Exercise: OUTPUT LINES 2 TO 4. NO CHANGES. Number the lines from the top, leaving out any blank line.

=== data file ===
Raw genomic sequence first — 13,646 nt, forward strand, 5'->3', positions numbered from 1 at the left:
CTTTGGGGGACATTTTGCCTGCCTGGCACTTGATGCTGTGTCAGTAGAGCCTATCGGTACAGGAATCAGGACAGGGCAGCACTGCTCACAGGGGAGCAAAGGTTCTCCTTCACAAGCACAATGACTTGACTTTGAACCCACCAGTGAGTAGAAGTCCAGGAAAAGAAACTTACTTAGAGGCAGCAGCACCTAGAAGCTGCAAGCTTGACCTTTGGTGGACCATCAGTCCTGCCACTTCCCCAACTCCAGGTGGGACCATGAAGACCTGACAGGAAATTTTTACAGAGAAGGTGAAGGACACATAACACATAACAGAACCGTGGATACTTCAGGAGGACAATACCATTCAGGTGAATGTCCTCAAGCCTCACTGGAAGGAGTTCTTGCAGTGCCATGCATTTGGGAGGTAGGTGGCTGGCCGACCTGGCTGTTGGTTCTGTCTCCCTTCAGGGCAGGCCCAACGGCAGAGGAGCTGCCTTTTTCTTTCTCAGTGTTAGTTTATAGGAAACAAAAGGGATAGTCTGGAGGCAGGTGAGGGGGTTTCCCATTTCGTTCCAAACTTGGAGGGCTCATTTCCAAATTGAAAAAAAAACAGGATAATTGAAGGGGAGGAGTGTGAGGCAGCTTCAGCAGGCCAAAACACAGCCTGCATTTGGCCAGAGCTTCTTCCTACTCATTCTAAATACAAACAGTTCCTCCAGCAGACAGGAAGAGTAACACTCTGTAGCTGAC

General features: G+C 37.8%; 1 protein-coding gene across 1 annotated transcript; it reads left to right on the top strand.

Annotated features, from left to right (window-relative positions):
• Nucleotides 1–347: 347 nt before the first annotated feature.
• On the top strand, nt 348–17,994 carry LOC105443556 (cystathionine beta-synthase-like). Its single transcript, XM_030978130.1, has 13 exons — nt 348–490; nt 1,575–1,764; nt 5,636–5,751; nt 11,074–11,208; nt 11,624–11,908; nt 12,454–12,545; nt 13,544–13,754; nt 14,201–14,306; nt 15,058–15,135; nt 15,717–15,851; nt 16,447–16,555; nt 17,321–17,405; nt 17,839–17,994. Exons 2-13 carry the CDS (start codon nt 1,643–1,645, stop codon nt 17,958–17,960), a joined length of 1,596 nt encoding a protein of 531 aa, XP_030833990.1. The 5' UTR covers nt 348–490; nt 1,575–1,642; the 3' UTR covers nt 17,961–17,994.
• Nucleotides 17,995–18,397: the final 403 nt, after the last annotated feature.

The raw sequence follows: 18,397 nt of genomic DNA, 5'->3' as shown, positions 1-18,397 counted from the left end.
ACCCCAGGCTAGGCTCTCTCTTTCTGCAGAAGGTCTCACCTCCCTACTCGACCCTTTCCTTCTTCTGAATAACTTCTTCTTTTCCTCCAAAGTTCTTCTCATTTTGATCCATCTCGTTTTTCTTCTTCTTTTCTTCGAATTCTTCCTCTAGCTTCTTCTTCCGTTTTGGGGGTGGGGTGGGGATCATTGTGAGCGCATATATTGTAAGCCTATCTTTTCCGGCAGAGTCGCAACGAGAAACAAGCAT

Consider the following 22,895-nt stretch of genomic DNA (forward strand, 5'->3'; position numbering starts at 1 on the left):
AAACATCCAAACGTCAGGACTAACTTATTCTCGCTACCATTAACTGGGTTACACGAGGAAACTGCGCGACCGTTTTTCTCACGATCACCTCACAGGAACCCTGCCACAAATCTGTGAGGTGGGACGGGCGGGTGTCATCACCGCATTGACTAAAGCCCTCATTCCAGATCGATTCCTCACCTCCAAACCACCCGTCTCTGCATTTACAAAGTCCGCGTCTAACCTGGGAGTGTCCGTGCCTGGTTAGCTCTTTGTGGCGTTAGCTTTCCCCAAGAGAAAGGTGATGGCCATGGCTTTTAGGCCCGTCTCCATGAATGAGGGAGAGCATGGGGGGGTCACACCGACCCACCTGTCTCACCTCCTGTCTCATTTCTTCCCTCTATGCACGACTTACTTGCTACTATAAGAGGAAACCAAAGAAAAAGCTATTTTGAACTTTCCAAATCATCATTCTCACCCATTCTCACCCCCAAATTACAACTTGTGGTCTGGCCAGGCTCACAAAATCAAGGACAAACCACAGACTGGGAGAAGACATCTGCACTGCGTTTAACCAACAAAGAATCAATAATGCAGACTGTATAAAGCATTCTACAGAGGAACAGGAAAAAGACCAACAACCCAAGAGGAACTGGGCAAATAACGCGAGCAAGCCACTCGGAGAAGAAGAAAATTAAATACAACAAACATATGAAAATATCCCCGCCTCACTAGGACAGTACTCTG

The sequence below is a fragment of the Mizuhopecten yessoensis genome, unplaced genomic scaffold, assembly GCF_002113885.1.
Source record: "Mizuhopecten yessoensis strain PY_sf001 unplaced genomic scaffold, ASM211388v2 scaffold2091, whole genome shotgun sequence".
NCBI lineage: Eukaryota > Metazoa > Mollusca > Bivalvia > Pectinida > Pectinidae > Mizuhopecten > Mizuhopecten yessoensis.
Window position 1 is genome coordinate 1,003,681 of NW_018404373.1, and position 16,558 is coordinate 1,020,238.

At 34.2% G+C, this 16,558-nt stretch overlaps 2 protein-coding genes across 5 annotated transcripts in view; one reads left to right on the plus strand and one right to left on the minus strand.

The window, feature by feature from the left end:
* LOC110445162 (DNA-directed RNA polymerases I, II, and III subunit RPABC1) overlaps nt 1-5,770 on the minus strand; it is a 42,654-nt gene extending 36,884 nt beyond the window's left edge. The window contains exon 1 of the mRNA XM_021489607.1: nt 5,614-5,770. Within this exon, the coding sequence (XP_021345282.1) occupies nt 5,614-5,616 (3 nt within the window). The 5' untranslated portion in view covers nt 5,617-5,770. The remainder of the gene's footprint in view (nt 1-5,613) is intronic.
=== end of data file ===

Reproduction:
CTTTGGGGGACATTTTGCCTGCCTGGCACTTGATGCTGTGTCAGTAGAGCCTATCGGTACAGGAATCAGGACAGGGCAGCACTGCTCACAGGGGAGCAAAGGTTCTCCTTCACAAGCACAATGACTTGACTTTGAACCCACCAGTGAGTAGAAGTCCAGGAAAAGAAACTTACTTAGAGGCAGCAGCACCTAGAAGCTGCAAGCTTGACCTTTGGTGGACCATCAGTCCTGCCACTTCCCCAACTCCAGGTGGGACCATGAAGACCTGACAGGAAATTTTTACAGAGAAGGTGAAGGACACATAACACATAACAGAACCGTGGATACTTCAGGAGGACAATACCATTCAGGTGAATGTCCTCAAGCCTCACTGGAAGGAGTTCTTGCAGTGCCATGCATTTGGGAGGTAGGTGGCTGGCCGACCTGGCTGTTGGTTCTGTCTCCCTTCAGGGCAGGCCCAACGGCAGAGGAGCTGCCTTTTTCTTTCTCAGTGTTAGTTTATAGGAAACAAAAGGGATAGTCTGGAGGCAGGTGAGGGGGTTTCCCATTTCGTTCCAAACTTGGAGGGCTCATTTCCAAATTGAAAAAAAAACAGGATAATTGAAGGGGAGGAGTGTGAGGCAGCTTCAGCAGGCCAAAACACAGCCTGCATTTGGCCAGAGCTTCTTCCTACTCATTCTAAATACAAACAGTTCCTCCAGCAGACAGGAAGAGTAACACTCTGTAGCTGAC

General features: G+C 37.8%; 1 protein-coding gene across 1 annotated transcript; it reads left to right on the top strand.

Annotated features, from left to right (window-relative positions):